Published on The Insecure Girl's Club
Some people feel at home in the water. My younger sister is one of those people, she swam competitively from a young age and would spend hours in the pool on holiday, emerging with pruney skin, while I would tentatively jump in, my hand clamped to my nose before bursting through the surface spluttering and quickly making my way back to lie in the sun and read a book. School swimming lessons filled me with dread, knowing I’d be put in the lowest ability group, struggling to even swim one length, but I never felt a sense of urgency to rectify this fairly crucial life skill. Which is why it probably came as quite a shock to my family when last year, I mentioned that I was going to learn to surf.
I grew up in Devon, just across the border from Cornwall and close to some of the best surfing in the UK. I took minimal interest in this until I had moved five hours down the road to London. I was feeling particularly low after a long couple of months job searching whilst living out the dregs of an internship. I was working long days, commuting home and filling out as many applications as I could. The repetitive, futile nature of the conveyor belt of applications and hearing absolutely nothing back grinds your self esteem into the ground. I felt sluggish and un-fit and completely depleted with impending unemployment.
I was spending any long weekend I had back in Devon, going to the beach with my friend Sarah. We drove through the long, hedge-rowed lanes in our tin-can cars, park on the sand, struggle into our wetsuits, rent our boards and wade into the ocean. It’s surprising how quickly you can learn not to hold your nose underwater when you’re being spun around in a wave and your primary concern is figuring out which way is up, and although I still wasn’t a strong swimmer, the safety of the board was a comfort. In the calm between sets of waves we’d sit on our boards bobbing with the small waves rippling underneath, dwarfed by the vastness of the cliffs surrounding us. After feeling both anxious and despondent, quantifying my worth by a list of ‘essential skills’, I felt removed from the hangover of those feelings and out of my head. The physical space of being in the sea felt overwhelmingly freeing.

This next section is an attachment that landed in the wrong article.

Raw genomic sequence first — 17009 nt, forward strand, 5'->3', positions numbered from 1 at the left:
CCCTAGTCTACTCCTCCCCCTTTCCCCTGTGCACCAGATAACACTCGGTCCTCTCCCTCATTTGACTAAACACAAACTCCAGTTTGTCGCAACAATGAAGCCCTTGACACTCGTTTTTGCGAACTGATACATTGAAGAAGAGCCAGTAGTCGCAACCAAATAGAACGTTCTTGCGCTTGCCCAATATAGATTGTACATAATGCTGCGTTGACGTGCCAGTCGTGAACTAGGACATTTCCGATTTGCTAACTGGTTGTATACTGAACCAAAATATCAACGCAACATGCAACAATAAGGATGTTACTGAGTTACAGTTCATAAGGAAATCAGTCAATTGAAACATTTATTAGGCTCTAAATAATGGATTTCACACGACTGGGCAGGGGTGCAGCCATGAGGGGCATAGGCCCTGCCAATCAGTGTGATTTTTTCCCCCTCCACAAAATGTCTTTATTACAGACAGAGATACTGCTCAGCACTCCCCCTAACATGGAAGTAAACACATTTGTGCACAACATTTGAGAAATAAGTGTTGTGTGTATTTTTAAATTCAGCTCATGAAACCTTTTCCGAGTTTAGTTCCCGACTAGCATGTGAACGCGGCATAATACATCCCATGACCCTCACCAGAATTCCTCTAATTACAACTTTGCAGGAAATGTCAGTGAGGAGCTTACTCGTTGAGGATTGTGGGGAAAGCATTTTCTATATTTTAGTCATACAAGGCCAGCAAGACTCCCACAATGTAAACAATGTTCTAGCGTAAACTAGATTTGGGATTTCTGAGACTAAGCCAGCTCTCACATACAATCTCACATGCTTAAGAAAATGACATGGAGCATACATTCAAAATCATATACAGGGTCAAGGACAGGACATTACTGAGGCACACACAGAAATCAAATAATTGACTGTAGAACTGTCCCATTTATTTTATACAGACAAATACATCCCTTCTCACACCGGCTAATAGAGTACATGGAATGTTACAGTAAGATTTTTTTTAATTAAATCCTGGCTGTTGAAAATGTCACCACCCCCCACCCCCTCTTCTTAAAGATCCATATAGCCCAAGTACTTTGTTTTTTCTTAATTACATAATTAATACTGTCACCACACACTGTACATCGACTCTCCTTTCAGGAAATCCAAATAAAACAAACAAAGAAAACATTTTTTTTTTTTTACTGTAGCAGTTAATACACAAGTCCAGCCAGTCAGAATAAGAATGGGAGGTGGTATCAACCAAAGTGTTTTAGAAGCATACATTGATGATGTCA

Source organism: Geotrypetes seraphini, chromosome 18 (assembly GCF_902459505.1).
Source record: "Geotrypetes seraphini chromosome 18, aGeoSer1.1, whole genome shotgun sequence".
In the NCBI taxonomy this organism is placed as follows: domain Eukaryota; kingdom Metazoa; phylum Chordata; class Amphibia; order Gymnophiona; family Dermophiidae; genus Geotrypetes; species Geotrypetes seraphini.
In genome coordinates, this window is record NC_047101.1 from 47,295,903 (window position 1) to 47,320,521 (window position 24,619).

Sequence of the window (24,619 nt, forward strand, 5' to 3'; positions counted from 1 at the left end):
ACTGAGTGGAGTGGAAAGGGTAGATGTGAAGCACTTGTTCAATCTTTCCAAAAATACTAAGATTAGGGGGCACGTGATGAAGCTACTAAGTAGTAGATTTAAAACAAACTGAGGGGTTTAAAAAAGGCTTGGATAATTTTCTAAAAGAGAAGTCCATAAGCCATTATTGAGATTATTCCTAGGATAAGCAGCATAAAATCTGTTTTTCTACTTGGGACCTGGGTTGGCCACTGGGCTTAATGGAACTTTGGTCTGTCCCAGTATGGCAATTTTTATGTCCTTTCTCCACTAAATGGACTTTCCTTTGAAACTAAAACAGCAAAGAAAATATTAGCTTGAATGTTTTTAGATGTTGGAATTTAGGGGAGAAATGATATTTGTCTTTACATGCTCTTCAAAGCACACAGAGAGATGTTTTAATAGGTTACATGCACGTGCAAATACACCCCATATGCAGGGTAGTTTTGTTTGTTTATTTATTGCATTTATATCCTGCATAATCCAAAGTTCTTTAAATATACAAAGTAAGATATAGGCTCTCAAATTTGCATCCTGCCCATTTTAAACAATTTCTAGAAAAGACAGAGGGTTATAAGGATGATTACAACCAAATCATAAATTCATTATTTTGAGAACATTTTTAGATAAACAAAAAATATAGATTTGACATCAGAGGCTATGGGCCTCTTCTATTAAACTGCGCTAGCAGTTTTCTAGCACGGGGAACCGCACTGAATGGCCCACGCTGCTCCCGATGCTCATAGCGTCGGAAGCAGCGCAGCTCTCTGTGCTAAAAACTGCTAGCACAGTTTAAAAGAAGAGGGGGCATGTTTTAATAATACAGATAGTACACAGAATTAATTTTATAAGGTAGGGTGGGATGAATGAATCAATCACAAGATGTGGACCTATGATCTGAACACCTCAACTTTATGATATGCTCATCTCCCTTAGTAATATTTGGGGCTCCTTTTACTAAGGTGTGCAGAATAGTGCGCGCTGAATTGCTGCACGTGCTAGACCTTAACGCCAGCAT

After my internship, I ended up in an admin job I hated. Every time I visited Devon, I dreaded returning to London, desperately trying to hold onto the feeling I had there. With the beaches five hours away, I opted for the pools and lidos of London. I peeled myself out of my house, bought some cheap goggles and went to my local pool. I was used to zipping myself into the cocoon of a wetsuit but in a swimming costume stood at the edge of the pool I felt entirely exposed in such an unfamiliar environment. After months of bad eating and no exercise, my body had changed and I was filled with the realisation of exactly how unfit I was. I edged into the pool and made my way to the slow lane. I must have only swum a few lengths but I left feeling lighter and content.
"A pool, which just six months before had felt so alien, restored a sense of familiarity. The lanes, the changing room, the chlorine smell, the locals who had been swimming there for years and the conversations of daily life reverberating around the changing rooms. "